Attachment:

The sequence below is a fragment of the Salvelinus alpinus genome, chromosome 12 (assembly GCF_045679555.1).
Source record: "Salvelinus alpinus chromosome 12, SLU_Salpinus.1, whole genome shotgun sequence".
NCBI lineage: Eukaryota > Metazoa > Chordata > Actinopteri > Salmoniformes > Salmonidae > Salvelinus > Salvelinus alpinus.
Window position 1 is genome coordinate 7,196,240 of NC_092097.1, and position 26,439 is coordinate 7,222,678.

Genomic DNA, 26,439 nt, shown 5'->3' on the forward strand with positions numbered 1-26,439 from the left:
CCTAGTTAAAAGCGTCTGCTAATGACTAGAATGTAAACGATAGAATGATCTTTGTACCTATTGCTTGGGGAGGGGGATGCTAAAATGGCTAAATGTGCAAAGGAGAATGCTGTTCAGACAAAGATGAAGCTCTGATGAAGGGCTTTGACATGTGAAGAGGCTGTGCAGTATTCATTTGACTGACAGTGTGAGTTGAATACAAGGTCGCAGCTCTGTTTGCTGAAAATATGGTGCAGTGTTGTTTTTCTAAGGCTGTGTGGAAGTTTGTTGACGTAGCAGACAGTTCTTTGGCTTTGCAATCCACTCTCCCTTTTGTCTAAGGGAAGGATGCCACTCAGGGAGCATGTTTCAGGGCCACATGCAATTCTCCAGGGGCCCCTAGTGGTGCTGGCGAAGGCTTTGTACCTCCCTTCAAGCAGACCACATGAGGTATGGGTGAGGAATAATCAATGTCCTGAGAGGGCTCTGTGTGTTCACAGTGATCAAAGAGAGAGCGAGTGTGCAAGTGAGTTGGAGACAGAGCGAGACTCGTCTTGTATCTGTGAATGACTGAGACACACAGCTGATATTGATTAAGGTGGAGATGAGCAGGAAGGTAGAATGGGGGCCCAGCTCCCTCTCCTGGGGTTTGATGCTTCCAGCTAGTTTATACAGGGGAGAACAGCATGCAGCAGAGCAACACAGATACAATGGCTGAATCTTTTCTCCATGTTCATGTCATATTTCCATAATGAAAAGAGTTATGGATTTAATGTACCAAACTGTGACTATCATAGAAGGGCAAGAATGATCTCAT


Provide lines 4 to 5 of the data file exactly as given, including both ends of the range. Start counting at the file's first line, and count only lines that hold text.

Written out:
Window position 1 is genome coordinate 7,196,240 of NC_092097.1, and position 26,439 is coordinate 7,222,678.

Genomic DNA, 26,439 nt, shown 5'->3' on the forward strand with positions numbered 1-26,439 from the left: